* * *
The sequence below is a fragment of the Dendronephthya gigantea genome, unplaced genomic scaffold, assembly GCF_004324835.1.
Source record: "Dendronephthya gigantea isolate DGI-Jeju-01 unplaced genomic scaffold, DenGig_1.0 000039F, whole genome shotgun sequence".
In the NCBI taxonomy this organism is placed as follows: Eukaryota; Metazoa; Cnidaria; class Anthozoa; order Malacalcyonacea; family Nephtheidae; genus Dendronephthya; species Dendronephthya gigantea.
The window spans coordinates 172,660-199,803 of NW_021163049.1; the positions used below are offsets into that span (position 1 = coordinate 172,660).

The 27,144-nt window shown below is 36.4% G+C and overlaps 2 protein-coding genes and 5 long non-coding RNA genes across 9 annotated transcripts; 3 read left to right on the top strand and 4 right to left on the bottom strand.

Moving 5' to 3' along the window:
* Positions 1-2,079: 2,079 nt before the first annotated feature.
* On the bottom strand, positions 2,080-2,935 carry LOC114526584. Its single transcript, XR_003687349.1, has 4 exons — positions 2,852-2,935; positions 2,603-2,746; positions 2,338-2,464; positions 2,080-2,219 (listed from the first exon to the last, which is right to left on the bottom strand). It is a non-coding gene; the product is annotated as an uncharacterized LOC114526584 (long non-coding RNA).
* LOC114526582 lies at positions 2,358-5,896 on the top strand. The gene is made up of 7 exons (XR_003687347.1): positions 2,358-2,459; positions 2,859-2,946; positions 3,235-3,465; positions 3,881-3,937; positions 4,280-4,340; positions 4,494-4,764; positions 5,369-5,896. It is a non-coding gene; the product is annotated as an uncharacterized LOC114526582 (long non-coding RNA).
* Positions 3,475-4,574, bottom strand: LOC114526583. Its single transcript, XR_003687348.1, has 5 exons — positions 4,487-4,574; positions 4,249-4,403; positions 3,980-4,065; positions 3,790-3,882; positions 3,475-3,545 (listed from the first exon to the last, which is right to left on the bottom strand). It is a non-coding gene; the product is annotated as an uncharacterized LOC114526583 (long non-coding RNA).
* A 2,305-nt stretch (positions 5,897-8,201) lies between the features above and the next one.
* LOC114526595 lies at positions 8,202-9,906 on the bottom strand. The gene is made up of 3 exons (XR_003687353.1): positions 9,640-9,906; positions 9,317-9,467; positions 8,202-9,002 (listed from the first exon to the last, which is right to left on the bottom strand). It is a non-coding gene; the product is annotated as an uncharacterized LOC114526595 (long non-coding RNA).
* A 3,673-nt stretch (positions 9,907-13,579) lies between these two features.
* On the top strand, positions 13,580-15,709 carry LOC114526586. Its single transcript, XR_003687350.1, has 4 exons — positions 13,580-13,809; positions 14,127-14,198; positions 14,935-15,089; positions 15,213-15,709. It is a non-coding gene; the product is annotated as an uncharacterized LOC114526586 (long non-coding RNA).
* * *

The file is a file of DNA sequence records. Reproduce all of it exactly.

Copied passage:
The sequence below is a fragment of the Dendronephthya gigantea genome, unplaced genomic scaffold, assembly GCF_004324835.1.
Source record: "Dendronephthya gigantea isolate DGI-Jeju-01 unplaced genomic scaffold, DenGig_1.0 000039F, whole genome shotgun sequence".
In the NCBI taxonomy this organism is placed as follows: Eukaryota; Metazoa; Cnidaria; class Anthozoa; order Malacalcyonacea; family Nephtheidae; genus Dendronephthya; species Dendronephthya gigantea.
The window spans coordinates 172,660-199,803 of NW_021163049.1; the positions used below are offsets into that span (position 1 = coordinate 172,660).

The 27,144-nt window shown below is 36.4% G+C and overlaps 2 protein-coding genes and 5 long non-coding RNA genes across 9 annotated transcripts; 3 read left to right on the top strand and 4 right to left on the bottom strand.

Moving 5' to 3' along the window:
* Positions 1-2,079: 2,079 nt before the first annotated feature.
* On the bottom strand, positions 2,080-2,935 carry LOC114526584. Its single transcript, XR_003687349.1, has 4 exons — positions 2,852-2,935; positions 2,603-2,746; positions 2,338-2,464; positions 2,080-2,219 (listed from the first exon to the last, which is right to left on the bottom strand). It is a non-coding gene; the product is annotated as an uncharacterized LOC114526584 (long non-coding RNA).
* LOC114526582 lies at positions 2,358-5,896 on the top strand. The gene is made up of 7 exons (XR_003687347.1): positions 2,358-2,459; positions 2,859-2,946; positions 3,235-3,465; positions 3,881-3,937; positions 4,280-4,340; positions 4,494-4,764; positions 5,369-5,896. It is a non-coding gene; the product is annotated as an uncharacterized LOC114526582 (long non-coding RNA).
* Positions 3,475-4,574, bottom strand: LOC114526583. Its single transcript, XR_003687348.1, has 5 exons — positions 4,487-4,574; positions 4,249-4,403; positions 3,980-4,065; positions 3,790-3,882; positions 3,475-3,545 (listed from the first exon to the last, which is right to left on the bottom strand). It is a non-coding gene; the product is annotated as an uncharacterized LOC114526583 (long non-coding RNA).
* A 2,305-nt stretch (positions 5,897-8,201) lies between the features above and the next one.
* LOC114526595 lies at positions 8,202-9,906 on the bottom strand. The gene is made up of 3 exons (XR_003687353.1): positions 9,640-9,906; positions 9,317-9,467; positions 8,202-9,002 (listed from the first exon to the last, which is right to left on the bottom strand). It is a non-coding gene; the product is annotated as an uncharacterized LOC114526595 (long non-coding RNA).
* A 3,673-nt stretch (positions 9,907-13,579) lies between these two features.
* On the top strand, positions 13,580-15,709 carry LOC114526586. Its single transcript, XR_003687350.1, has 4 exons — positions 13,580-13,809; positions 14,127-14,198; positions 14,935-15,089; positions 15,213-15,709. It is a non-coding gene; the product is annotated as an uncharacterized LOC114526586 (long non-coding RNA).